RC: Pure good fortune. I went directly from graduating from Princeton in 1972 to starting in Yale Law School that fall together with five classmates from Princeton…After law school, I got a job as a law clerk for a federal judge, a judge on the same court that I serve on now, the U.S. Court of Appeals for the Ninth Circuit. I did that, it was a key thing to do if you could get hired, you learn a lot about procedures and so forth. I was interested in being a law clerk, and I had never been to the West. I grew up in the Midwest, went to college and law school in the East Coast. I worked on one project in Louisiana, so I had a little bit of exposure to the South, but I had no experience with the West. So, not having a better reason, I decided to apply to some judges on the Ninth Circuit, which covers most of the West. The first judge to offer me a job was from Hawaii, Herbert Choy, was the first Asian-American federal judge and the first Hawaii judge on the Ninth Circuit. I had never been to Hawaii before, but it sounded too good to be true, so I took the job and went out expecting to be there for just for the one year of the clerkship, and at the end of the year, I wasn’t quite ready to come back, so I decided to stay a little longer. I did not expect it to be permanent. Incidentally, the more time I spent there, the more I realized that’s where I wanted to make my home. I did stay in Hawaii after the clerkship, I practiced law for 25 years. When the opportunity came along to put in for the judgeship that I have now, I did so. Anybody who’s a law clerk sort of thinks about being a judge, because you’re doing the function of a judge, giving advice and making recommendations to the actual judge. I didn’t strive for it, frankly if you had asked at the time, I would have thought that the prospect of me becoming a judge in Hawaii would have been pretty slim. I wasn’t from Hawaii, so forth, but I wound up staying, practicing law, getting involved in community activities, and ultimately had the opportunity to raise my hand and put in for the judge that I also got nominated and confirmed for, the one I have now. I wasn’t setting out to be a judge back then, but it’s a great opportunity to be engaged in the community in developing law and making important decisions. I had the opportunity to reach for it, was lucky enough to get it, and I’ve been serving for about 15 years now.

DP: As an appeals court judge, what kind of cases do you hear, and what is something that most people don’t know that goes behind the scenes?


RC: Well, because we here appeals, our court particularly gets two streams of cases, the largest number, which for us is 2/3, for the other appeals courts it’s much larger, consists of appeals from federal district court decisions. Those can take all forms of cases that have been in a federal court, including federal criminal convictions, civil cases that are in federal court, regulatory actions, environmental or antitrust or national labor relations actions. That’s the first portfolio, for our court because of where we are geographically located, the immigration system in this country works so that if you become the subject of a deportation order, which is now formally known as an order of removal, and you’ve worked your way through the executive branch adjudication system, which is under the Department of Justice, you’re still subject to this order of removal, then to seek judicial review you file a petition with the federal court of appeals of your region. And because of where we’re located we get about half of those for the whole country, so that makes up over 30 percent of our caseload is immigration cases. So we get this mixed collection of cases, and we work on them collectively. Appellate judges are powerless by themselves, I can’t do anything without getting at least one other person to agree with me, because almost everything we do is in groups of three judges. Appellate courts embody the wisdom of crowds, that’s the theory of it, collective decision making produces a better result than any one person himself or herself would make. That’s been my experience, my observation.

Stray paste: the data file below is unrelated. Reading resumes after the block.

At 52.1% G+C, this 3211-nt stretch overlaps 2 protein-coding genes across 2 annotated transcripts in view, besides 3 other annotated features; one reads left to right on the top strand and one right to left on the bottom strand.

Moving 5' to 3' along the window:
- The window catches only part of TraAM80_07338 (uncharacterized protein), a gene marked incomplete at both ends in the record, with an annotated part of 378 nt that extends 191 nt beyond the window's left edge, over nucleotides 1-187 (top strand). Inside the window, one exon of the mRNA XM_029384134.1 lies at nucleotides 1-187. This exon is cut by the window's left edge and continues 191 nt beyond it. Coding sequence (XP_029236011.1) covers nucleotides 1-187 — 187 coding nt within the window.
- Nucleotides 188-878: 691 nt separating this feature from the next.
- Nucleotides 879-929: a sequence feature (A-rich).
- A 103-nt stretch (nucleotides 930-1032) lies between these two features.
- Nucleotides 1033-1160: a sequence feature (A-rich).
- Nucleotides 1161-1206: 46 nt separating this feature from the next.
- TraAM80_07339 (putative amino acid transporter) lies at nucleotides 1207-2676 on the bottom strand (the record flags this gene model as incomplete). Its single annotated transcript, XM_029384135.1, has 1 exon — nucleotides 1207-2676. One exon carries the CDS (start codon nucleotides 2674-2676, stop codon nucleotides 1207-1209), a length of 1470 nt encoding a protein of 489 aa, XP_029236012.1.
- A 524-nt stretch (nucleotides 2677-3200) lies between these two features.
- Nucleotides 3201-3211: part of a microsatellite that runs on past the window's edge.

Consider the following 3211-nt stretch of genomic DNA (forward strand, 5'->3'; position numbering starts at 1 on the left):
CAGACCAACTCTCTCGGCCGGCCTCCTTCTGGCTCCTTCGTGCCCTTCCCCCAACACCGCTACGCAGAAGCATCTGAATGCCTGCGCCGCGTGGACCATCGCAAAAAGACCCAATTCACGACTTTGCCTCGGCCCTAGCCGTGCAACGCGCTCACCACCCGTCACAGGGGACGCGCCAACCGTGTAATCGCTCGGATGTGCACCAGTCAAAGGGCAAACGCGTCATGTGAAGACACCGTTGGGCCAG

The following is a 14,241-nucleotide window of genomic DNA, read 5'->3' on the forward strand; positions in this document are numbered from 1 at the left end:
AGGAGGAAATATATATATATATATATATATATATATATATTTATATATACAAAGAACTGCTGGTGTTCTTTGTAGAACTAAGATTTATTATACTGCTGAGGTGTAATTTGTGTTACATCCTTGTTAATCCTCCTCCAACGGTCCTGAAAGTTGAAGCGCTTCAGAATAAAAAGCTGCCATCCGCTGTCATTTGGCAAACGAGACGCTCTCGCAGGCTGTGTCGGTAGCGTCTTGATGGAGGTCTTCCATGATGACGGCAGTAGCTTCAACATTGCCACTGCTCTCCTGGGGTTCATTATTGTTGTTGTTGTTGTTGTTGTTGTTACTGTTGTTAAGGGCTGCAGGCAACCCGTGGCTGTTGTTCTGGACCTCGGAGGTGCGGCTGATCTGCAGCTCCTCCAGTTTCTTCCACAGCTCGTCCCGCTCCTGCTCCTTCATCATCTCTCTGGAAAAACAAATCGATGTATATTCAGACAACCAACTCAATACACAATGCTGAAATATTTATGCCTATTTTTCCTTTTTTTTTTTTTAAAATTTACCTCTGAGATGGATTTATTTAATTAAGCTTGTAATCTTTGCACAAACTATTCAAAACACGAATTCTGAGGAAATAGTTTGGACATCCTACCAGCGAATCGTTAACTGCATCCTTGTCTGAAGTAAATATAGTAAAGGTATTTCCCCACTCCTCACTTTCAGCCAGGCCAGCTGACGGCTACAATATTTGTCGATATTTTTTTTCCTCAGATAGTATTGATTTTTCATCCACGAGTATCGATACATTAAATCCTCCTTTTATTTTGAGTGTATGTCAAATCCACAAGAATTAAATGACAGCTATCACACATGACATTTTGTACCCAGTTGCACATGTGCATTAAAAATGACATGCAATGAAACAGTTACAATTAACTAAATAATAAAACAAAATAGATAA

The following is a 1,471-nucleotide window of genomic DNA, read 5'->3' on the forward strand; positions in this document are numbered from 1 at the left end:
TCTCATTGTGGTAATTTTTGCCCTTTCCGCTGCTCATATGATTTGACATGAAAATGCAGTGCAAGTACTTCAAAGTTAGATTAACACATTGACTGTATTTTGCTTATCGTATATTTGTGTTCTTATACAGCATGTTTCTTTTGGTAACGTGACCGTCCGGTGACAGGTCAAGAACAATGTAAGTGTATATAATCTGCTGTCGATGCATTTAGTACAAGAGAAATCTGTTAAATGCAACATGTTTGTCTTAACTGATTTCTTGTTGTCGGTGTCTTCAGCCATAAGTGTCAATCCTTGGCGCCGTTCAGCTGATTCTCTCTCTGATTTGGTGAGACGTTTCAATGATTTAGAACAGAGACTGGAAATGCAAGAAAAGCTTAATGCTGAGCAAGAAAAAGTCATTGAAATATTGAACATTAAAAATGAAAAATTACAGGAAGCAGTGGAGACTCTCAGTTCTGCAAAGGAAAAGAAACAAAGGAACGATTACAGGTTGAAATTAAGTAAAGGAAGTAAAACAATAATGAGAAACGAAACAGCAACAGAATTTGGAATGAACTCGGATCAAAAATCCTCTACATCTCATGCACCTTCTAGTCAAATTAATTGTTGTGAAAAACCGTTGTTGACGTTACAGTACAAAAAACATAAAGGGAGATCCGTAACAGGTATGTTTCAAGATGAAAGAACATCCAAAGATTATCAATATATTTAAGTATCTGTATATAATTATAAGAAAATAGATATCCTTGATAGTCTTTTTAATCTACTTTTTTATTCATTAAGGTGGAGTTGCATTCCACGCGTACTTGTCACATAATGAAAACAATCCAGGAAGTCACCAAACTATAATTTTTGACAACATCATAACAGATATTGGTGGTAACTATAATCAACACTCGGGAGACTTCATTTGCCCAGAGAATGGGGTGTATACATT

DP: You were one of the three judges on the Ninth Circuit to hear the appeal from the Trump administration regarding the immigration executive order in February. Could you talk a little bit about how you decided to hear the case? Was it assigned to you?